Making Waves – Navigators of Hong Kong Cinema
Where the Wind Blows
風再起時 (Fung joi hei sih)
Hong Kong, 2022, 144’, Cantonese, English
Directed by: Philip Yung
Screenplay: Philip Yung, Effy Sun, Oliver Yip, Lam Wai-tung
Photography (color): Chin Ting-chang
Editing: J. Him Lee, Zhang Zhao
Art Direction: Andrew Wong
Music: Ding Ke
Producers: Julia Chu, Peggy Lee, Patrick Tong, Kingman Cho
Cast: Aaron Kwok (Lui Lok), Tony Leung Chiu-wai (Nam Kong), Du Juan (Tsai Zhen), Michael Chow (Bee), Patrick Tam (Yim), Michael Hui (George Lee), Chui Tien-you (young Lui Lok), Lam Yiu-sing (young Nam Kong), Jessie Li (Xiaoyu)
Date of First Release in Territory: February 17th, 2023
A tale of brazen colonial-era police corruption becomes a sumptuous epic in Philip Yung’s Where the Wind Blows, the latest in a colourful line of films featuring the exploits of real-life crooked cops Lui Lok and Nam Kong.
Viewers meet the pair in their youth, then watch them plunge into shady affairs from the 1950s and to the early ’70s. Lui (Aaron Kwok) was initially reluctant to take bribes, but that quickly became hard with payoffs ingrained in police culture – wads of cash are seen being distributed openly in police station changing rooms, let alone on the streets. Nam (Tony Leung Chiu-wai) on the other hand is a far more ambitious and scheming sort when it comes to dark dealings. When both win promotions for fighting triads and helping to quell riots, they and two more colleagues (together making up the “Four Great Sergeants”) shift corrupt practices into a formal system that can bring in money while keeping organised crime in check.
Once Lui, Nam and their cronies set up headquarters in a luxury hotel suite, a licencing scheme for shady businesses, complete with centralised payments, is established and triad activities are controlled so all can profit. Since crime stats officially drop under the system, they even come up with “crime tokens” to compensate scapegoats. By now Lui is married to tycoon’s daughter Tsai Zhen (Du Juan) and she gets deeply involved, handling matters behind the scenes to keep Lui’s hands clean. But getting close to major criminal elements, like notorious drug lord Limpy Ho (Tse Kwan-ho), carries grave risks. And in the early 1970s there’s a threat to the status quo when the government moves to set up the Independent Commission Against Corruption (ICAC).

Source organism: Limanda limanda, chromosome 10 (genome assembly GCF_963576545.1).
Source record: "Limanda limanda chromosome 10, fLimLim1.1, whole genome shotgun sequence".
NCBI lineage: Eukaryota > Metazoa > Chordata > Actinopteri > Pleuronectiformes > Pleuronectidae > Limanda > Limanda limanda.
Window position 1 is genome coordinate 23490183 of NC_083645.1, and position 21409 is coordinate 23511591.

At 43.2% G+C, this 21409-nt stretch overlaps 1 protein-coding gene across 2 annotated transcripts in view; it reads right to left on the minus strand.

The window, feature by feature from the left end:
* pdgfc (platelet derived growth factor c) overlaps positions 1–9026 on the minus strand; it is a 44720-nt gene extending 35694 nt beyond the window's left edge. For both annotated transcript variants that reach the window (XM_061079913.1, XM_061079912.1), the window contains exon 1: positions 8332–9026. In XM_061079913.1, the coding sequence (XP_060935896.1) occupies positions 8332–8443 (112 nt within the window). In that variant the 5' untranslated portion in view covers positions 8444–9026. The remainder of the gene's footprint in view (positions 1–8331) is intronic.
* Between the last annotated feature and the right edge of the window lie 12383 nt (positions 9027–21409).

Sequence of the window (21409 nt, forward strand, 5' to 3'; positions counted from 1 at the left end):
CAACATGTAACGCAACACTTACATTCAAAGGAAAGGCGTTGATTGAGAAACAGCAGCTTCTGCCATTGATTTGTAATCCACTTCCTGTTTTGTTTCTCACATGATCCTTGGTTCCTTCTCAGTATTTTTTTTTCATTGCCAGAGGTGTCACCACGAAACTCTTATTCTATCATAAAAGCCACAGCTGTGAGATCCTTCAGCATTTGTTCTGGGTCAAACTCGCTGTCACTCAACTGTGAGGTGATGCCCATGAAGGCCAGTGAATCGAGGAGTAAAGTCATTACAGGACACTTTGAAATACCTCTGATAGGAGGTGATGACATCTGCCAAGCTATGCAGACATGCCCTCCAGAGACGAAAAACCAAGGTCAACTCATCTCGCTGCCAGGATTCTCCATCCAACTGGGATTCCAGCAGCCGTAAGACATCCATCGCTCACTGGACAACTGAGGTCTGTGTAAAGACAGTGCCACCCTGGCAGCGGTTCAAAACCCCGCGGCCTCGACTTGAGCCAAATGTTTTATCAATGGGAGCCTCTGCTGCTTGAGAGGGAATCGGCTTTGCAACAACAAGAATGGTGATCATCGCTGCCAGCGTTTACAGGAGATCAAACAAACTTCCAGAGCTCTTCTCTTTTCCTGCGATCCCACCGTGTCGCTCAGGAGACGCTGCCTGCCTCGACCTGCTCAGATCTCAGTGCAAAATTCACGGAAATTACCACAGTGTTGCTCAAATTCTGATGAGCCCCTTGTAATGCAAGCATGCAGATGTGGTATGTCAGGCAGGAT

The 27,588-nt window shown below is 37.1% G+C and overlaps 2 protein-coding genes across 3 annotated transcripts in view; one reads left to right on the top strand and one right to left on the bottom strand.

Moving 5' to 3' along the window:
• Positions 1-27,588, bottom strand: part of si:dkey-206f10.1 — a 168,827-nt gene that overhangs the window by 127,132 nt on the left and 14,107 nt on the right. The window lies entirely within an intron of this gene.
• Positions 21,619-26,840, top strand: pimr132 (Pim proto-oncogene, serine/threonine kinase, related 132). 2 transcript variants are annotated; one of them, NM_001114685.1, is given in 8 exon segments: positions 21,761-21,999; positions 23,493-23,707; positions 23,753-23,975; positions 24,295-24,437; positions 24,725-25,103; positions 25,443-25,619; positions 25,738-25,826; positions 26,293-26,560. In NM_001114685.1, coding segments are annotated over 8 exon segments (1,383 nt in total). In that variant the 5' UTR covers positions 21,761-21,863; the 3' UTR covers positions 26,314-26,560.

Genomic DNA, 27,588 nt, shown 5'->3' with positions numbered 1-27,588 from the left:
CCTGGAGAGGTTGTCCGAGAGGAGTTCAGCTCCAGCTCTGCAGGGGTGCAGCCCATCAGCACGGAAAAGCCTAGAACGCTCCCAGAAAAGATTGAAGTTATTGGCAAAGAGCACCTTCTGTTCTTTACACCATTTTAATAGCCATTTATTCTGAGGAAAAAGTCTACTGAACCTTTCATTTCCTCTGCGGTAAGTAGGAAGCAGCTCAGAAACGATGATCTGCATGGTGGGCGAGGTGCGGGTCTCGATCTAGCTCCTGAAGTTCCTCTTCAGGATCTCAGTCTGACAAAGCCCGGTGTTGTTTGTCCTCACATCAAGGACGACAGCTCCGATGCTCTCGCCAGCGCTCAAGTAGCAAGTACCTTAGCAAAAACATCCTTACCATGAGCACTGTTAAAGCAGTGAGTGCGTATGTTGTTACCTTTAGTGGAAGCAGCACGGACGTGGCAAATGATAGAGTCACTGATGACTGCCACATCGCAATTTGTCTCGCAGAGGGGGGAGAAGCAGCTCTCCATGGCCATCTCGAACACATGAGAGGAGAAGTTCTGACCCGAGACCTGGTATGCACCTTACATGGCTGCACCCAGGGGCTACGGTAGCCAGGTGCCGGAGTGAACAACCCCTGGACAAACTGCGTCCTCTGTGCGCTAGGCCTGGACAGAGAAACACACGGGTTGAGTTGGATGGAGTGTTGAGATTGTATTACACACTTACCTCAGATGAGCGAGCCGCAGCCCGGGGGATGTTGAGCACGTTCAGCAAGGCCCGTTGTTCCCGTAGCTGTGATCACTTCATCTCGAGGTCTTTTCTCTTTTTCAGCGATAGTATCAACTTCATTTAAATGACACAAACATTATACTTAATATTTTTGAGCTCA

Tales featuring Lui Lok and Nam Kong have become old standards in Hong Kong cinema, thanks to films like Powerful Four and the Lee Rock duology (all 1992), and more recently I Corrupt All Cops (2009) and Once Upon a Time in Hong Kong (2021). For his contribution, writer-director Yung presents the pair at a grand scale and explores each man’s character. The sprawling biopic goes back to harrowing experiences of Hong Kong’s 1941-45 Japanese occupation, then follows the antiheroes up through the ranks and into exile. And all the way Yung indulges in sensational cinema.
Under the lensing of Taiwan DP Chin Ting-chang, the decadence of corrupt senior cops becomes highly cinematic, with many scenes bathed in warm colour and gorgeous shots gently lingering on the players. The first half hour freely skips into whimsy, complete with Lui and Tsai dancing with umbrellas in the street, while other scenes carry shades of Wong Kar-wai-style elegance. Yung even goes for unbridled experimentation: when a gun battle gets going, the action slips bafflingly into music video-style montage set to Karen Dalton’s Something on Your Mind.
Adding to the pizzazz is top-tier casting. Aaron Kwok and Tony Leung Chiu-wai impress as the central figures – Kwok veering between naïve, boisterous and tragic, and Leung injecting his own persona as he plays it cool. The show-stopping scene, however, actually involves neither of them. Instead, it’s veteran Michael Hui who steals the limelight as an ICAC official, making an impassioned speech that stands up for the suffering Hong Kong people. For the contemporary Hong Kong audience, there’s allegory to be found there. And for cineastes just keen to see Yung’s take on complex characters in complicated times, Where the Wind Blows offers a visually dazzling account on the big screen.
Philip Yung became involved in film and television production in 1998, and wrote and directed his first feature film, Glamorous Youth, in 2009. Yung went on to write and direct May We Chat (2013) and Port of Call (2015), with the latter winning widespread acclaim and award nominations. 2022 saw the completion of Yung’s fourth film as director, Where the Wind Blows, as well as the release of The Sparring Partner, which he produced.
2009 – Glamorous Youth
2013 – May We Chat
2015 – Port of Call
2022 – Where the Wind Blows